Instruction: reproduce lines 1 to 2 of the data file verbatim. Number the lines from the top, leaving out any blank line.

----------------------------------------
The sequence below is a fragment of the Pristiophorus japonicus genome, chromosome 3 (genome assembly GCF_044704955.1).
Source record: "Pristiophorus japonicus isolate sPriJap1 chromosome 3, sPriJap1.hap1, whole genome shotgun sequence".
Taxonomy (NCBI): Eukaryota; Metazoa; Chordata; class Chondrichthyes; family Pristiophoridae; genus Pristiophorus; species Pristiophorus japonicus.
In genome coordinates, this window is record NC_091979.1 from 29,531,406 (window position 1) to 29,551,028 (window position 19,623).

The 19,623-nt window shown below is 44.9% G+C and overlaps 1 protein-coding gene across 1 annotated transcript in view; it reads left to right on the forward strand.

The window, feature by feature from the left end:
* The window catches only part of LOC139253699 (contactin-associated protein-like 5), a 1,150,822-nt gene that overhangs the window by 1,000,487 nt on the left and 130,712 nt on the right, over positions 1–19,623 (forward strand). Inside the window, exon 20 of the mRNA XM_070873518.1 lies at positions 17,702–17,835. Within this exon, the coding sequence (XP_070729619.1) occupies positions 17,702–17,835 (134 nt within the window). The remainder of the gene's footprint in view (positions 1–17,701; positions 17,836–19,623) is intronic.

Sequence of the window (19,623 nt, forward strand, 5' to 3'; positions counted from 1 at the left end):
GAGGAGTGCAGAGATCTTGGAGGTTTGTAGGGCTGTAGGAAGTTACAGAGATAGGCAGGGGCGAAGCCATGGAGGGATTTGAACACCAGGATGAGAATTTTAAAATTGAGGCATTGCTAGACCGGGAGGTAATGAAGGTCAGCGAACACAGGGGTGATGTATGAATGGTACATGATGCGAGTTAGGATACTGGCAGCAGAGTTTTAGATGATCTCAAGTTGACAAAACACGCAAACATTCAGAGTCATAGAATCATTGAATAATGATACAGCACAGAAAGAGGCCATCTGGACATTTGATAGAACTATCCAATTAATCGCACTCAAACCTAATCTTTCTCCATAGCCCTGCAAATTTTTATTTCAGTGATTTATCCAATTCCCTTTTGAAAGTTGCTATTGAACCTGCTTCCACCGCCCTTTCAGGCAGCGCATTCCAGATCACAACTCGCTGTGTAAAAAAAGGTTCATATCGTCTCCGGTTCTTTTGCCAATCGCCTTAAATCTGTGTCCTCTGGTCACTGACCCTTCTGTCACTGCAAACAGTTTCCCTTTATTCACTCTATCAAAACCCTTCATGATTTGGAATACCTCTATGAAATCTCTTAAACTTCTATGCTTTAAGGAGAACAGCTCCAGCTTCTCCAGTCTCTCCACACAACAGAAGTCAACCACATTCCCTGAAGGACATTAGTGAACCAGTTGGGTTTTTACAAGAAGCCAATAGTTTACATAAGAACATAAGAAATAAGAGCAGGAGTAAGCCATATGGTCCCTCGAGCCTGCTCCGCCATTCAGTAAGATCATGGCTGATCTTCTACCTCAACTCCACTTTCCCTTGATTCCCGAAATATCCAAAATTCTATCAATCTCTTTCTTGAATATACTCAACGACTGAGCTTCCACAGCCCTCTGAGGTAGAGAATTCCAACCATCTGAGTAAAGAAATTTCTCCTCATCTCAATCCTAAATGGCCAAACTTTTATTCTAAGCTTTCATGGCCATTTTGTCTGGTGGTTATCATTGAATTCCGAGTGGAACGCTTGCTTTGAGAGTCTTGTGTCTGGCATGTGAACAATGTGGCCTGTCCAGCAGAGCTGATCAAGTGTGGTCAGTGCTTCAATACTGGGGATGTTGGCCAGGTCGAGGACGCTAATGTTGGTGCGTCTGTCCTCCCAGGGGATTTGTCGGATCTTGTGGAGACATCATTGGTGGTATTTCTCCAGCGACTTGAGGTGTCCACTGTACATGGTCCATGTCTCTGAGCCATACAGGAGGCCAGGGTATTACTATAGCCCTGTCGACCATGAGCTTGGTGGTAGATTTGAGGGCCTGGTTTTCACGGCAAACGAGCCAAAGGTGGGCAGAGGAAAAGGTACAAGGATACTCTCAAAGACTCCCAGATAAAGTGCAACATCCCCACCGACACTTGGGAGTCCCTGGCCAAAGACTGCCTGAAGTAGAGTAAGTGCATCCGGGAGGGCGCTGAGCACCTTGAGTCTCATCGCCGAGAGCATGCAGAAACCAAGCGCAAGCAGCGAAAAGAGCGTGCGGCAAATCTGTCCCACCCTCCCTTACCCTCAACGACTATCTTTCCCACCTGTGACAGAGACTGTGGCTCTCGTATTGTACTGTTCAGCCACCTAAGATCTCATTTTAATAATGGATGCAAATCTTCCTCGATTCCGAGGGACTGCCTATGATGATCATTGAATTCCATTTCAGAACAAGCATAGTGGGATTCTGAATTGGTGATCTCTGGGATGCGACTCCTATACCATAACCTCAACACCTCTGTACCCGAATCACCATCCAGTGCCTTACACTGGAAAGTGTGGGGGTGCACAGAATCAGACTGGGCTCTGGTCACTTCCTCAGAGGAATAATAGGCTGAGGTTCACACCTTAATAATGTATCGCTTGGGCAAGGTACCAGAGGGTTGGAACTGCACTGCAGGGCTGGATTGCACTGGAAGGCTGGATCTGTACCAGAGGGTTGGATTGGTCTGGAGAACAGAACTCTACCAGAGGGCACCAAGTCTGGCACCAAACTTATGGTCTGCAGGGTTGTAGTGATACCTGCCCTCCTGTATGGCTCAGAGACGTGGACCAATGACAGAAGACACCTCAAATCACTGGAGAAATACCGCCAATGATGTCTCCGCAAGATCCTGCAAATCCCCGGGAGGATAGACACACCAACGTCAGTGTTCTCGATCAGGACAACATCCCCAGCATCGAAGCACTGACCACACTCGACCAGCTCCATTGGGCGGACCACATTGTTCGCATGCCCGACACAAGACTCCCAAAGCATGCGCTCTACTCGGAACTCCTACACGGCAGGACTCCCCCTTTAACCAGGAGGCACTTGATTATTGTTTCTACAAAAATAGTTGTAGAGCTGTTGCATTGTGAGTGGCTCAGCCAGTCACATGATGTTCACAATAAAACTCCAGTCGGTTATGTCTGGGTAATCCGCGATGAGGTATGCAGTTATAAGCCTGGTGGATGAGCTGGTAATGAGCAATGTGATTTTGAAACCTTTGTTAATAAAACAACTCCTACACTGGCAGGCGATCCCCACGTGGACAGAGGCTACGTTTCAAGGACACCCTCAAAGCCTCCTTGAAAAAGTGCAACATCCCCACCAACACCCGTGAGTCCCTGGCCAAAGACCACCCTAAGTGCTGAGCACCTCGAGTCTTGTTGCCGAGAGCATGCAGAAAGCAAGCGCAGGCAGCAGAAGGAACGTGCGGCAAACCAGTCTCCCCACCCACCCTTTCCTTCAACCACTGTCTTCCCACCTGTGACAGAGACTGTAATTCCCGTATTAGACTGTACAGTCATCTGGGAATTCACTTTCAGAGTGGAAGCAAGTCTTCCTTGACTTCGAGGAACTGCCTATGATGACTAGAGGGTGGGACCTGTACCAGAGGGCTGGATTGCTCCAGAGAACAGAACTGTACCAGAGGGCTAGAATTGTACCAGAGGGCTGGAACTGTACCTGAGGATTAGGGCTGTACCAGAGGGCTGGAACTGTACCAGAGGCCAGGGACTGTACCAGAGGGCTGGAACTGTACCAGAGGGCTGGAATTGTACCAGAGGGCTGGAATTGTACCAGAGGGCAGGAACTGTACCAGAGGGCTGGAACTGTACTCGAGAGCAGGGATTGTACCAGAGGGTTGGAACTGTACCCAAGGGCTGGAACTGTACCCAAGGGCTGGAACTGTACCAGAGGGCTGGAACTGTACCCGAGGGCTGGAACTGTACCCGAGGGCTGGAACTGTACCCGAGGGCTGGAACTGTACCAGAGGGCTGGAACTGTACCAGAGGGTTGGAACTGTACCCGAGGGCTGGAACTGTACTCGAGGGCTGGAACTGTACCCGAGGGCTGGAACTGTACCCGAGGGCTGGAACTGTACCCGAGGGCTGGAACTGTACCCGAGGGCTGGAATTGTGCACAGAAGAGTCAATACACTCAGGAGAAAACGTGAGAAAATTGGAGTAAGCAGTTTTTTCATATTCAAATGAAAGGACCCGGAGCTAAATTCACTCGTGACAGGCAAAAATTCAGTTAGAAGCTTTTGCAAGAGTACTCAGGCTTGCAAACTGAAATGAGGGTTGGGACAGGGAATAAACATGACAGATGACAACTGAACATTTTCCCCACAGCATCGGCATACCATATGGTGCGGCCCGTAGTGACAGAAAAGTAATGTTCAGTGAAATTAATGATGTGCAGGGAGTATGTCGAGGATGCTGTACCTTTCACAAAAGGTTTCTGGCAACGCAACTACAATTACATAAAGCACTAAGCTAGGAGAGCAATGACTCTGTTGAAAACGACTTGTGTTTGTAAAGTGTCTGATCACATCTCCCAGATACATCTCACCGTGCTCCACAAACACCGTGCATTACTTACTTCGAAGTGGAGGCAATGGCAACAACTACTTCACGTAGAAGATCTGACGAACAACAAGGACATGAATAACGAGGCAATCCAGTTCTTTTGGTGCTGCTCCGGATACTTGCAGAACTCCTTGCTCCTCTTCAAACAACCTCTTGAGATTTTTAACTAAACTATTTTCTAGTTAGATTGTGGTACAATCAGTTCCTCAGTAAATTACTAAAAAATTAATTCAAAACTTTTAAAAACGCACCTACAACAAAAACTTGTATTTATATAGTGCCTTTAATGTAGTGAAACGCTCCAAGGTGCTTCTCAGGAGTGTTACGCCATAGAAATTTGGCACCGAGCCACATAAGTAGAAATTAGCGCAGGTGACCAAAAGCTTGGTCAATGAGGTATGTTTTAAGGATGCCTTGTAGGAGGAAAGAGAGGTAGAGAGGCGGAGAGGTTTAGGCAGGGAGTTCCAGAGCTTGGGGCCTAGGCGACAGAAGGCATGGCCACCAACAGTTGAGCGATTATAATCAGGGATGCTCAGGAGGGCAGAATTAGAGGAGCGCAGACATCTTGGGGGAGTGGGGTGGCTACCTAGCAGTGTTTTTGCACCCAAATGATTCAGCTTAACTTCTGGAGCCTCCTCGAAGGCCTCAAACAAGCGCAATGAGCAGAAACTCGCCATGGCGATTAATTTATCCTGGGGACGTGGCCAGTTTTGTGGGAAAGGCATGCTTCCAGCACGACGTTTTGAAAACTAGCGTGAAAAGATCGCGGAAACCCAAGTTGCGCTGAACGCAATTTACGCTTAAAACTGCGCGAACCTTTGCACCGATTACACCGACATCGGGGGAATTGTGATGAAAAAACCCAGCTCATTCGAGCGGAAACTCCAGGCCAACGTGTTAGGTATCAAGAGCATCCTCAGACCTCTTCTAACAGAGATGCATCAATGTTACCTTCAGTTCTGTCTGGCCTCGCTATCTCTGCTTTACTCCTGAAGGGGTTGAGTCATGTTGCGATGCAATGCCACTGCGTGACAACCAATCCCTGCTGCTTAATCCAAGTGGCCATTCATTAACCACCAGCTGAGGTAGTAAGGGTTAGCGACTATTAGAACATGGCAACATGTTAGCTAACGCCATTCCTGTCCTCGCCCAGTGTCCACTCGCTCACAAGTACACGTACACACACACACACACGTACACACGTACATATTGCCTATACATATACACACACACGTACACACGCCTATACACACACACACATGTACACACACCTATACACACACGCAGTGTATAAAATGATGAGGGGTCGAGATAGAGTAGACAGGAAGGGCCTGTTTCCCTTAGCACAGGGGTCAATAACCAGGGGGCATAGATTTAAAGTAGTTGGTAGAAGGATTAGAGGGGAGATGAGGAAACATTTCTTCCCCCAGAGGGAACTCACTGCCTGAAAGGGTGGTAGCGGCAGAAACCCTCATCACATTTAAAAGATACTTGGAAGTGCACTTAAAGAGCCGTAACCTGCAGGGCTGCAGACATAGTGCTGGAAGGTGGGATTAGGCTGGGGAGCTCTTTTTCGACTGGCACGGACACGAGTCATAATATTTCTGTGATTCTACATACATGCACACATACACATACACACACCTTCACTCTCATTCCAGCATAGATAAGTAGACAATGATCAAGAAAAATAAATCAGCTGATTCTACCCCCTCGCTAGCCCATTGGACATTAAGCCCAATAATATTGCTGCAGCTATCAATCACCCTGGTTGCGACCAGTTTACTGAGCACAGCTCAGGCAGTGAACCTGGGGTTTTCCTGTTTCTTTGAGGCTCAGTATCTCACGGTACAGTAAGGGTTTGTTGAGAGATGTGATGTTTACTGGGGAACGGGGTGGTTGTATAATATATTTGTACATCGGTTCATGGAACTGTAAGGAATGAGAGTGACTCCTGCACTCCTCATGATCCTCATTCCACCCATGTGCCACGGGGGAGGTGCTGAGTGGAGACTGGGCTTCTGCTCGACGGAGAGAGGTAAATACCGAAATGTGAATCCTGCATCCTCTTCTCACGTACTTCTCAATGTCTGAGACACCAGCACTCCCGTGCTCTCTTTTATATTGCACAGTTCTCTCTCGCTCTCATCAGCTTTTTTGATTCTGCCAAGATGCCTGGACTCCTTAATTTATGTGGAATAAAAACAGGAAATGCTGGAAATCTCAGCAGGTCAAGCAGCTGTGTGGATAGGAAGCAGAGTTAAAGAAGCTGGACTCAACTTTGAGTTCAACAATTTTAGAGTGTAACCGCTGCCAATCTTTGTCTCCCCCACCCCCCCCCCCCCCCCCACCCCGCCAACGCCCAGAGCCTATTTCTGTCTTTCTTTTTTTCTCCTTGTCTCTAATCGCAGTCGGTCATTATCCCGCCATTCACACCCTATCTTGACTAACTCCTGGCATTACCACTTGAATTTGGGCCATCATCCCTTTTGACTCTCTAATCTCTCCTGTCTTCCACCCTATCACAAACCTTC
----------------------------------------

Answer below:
The sequence below is a fragment of the Pristiophorus japonicus genome, chromosome 3 (genome assembly GCF_044704955.1).
Source record: "Pristiophorus japonicus isolate sPriJap1 chromosome 3, sPriJap1.hap1, whole genome shotgun sequence".